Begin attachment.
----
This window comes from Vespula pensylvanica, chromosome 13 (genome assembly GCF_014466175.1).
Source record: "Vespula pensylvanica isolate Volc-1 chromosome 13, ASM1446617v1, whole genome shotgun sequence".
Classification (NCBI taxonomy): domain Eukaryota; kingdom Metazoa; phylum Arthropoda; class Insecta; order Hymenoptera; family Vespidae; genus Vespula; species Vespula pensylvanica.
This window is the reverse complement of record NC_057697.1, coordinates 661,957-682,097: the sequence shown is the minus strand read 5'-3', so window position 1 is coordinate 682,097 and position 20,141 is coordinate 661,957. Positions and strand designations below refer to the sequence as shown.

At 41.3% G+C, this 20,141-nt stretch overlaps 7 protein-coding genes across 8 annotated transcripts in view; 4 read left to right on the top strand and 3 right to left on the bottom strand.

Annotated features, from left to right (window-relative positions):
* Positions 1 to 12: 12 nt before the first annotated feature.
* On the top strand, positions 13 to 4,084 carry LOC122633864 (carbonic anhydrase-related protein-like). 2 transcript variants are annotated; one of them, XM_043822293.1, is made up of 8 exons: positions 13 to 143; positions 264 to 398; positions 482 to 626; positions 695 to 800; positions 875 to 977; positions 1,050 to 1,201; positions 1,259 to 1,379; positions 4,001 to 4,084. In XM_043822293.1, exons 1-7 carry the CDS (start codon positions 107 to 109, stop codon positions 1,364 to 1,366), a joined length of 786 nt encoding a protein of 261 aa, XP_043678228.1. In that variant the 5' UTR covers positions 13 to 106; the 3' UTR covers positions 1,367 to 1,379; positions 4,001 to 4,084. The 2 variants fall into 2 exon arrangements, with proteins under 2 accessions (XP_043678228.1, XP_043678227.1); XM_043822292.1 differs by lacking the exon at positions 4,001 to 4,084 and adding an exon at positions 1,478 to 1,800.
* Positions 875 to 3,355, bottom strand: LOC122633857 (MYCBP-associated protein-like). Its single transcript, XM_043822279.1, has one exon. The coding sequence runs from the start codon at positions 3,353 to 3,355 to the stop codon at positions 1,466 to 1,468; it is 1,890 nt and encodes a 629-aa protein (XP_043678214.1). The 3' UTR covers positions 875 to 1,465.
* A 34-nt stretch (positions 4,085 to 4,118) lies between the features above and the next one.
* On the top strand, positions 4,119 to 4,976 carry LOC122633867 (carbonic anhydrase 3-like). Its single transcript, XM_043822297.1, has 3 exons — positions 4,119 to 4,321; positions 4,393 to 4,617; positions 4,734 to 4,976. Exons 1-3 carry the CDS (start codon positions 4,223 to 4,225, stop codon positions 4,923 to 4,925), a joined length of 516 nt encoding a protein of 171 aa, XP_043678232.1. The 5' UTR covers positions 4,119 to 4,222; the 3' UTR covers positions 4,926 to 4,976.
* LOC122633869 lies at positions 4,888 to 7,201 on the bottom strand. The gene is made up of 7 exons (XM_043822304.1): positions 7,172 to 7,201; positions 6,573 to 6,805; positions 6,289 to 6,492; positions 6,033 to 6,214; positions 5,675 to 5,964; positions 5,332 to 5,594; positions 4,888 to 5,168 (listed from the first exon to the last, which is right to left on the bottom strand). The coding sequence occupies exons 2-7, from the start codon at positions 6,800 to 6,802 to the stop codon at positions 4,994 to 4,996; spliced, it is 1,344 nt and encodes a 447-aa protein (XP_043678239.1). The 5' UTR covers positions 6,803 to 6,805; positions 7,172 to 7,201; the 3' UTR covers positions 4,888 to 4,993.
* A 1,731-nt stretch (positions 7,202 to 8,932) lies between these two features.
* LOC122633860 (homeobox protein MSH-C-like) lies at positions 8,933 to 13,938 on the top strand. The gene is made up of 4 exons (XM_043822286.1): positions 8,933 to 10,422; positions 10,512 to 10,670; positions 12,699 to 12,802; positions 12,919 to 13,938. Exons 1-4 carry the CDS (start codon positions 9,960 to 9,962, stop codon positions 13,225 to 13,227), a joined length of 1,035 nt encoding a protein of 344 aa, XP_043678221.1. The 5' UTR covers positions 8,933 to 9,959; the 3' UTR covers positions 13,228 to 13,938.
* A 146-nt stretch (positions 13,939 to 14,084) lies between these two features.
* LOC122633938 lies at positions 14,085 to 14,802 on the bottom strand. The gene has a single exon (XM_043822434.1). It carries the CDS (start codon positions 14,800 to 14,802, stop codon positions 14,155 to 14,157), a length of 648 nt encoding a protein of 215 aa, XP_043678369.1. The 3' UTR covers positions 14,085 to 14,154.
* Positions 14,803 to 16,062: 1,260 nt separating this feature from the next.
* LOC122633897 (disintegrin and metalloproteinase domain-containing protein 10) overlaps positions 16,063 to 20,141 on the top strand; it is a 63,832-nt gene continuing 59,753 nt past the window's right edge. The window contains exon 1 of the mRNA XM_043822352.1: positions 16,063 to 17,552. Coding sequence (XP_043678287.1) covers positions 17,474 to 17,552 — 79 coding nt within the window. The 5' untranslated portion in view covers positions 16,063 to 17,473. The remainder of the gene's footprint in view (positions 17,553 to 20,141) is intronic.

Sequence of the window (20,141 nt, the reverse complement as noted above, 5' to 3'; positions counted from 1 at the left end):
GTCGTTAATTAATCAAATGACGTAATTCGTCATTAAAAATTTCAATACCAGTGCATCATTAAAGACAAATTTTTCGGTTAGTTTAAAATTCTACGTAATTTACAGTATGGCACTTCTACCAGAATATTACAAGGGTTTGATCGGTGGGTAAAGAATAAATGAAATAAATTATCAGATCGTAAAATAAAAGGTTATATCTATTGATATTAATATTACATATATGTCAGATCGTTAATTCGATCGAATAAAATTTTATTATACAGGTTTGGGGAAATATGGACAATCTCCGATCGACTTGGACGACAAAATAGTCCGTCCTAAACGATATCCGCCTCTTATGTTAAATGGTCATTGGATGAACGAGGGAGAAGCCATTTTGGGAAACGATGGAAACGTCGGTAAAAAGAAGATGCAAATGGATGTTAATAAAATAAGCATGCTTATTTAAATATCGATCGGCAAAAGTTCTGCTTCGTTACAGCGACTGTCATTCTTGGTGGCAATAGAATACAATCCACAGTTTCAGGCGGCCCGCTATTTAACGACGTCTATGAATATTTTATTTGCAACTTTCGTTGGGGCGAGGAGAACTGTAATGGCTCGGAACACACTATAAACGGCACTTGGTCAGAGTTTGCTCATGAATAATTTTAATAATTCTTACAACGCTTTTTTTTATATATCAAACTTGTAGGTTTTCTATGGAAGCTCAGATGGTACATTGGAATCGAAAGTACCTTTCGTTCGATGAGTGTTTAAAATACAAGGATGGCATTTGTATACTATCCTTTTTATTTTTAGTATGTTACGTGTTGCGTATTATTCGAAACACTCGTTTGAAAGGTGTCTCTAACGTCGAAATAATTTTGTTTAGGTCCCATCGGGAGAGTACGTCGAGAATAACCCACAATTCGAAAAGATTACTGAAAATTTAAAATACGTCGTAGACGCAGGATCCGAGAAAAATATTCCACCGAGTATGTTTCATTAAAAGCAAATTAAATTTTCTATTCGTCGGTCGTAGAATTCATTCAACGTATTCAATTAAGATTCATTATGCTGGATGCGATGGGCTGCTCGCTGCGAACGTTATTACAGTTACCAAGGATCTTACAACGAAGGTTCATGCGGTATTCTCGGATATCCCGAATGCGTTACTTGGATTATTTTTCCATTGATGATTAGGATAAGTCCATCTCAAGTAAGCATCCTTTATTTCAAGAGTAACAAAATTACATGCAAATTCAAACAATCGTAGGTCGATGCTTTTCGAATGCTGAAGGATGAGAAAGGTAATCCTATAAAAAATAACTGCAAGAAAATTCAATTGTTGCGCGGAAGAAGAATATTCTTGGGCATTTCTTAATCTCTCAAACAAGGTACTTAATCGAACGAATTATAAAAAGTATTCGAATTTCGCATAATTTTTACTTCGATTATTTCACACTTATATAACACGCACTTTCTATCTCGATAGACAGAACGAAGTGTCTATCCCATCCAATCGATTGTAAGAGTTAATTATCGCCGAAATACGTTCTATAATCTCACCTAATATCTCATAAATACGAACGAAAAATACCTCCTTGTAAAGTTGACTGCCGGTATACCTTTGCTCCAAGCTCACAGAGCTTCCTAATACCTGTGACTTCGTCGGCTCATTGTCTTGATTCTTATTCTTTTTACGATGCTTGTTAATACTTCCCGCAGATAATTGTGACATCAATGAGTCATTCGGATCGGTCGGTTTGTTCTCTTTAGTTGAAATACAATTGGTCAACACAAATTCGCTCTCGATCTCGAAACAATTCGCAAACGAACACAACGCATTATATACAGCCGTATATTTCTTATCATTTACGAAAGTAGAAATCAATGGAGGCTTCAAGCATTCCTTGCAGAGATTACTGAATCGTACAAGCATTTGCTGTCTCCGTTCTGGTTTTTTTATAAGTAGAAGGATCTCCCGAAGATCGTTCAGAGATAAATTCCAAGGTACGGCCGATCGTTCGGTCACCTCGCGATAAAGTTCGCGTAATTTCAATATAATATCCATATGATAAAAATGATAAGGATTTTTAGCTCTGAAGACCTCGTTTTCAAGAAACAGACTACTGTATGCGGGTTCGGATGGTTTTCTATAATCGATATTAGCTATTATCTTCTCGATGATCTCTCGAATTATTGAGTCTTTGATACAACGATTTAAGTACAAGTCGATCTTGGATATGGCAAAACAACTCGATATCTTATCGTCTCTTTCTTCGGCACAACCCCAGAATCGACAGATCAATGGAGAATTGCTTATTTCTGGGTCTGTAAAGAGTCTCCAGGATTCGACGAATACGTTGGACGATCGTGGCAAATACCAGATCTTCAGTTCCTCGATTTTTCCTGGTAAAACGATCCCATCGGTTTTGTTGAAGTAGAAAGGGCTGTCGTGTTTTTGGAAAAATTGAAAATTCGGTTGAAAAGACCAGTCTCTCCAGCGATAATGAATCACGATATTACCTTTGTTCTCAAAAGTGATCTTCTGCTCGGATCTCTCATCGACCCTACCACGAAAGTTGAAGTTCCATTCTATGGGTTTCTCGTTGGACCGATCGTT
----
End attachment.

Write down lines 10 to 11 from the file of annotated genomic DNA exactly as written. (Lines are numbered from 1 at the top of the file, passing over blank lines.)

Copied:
* A 34-nt stretch (positions 4,085 to 4,118) lies between the features above and the next one.
* On the top strand, positions 4,119 to 4,976 carry LOC122633867 (carbonic anhydrase 3-like). Its single transcript, XM_043822297.1, has 3 exons — positions 4,119 to 4,321; positions 4,393 to 4,617; positions 4,734 to 4,976. Exons 1-3 carry the CDS (start codon positions 4,223 to 4,225, stop codon positions 4,923 to 4,925), a joined length of 516 nt encoding a protein of 171 aa, XP_043678232.1. The 5' UTR covers positions 4,119 to 4,222; the 3' UTR covers positions 4,926 to 4,976.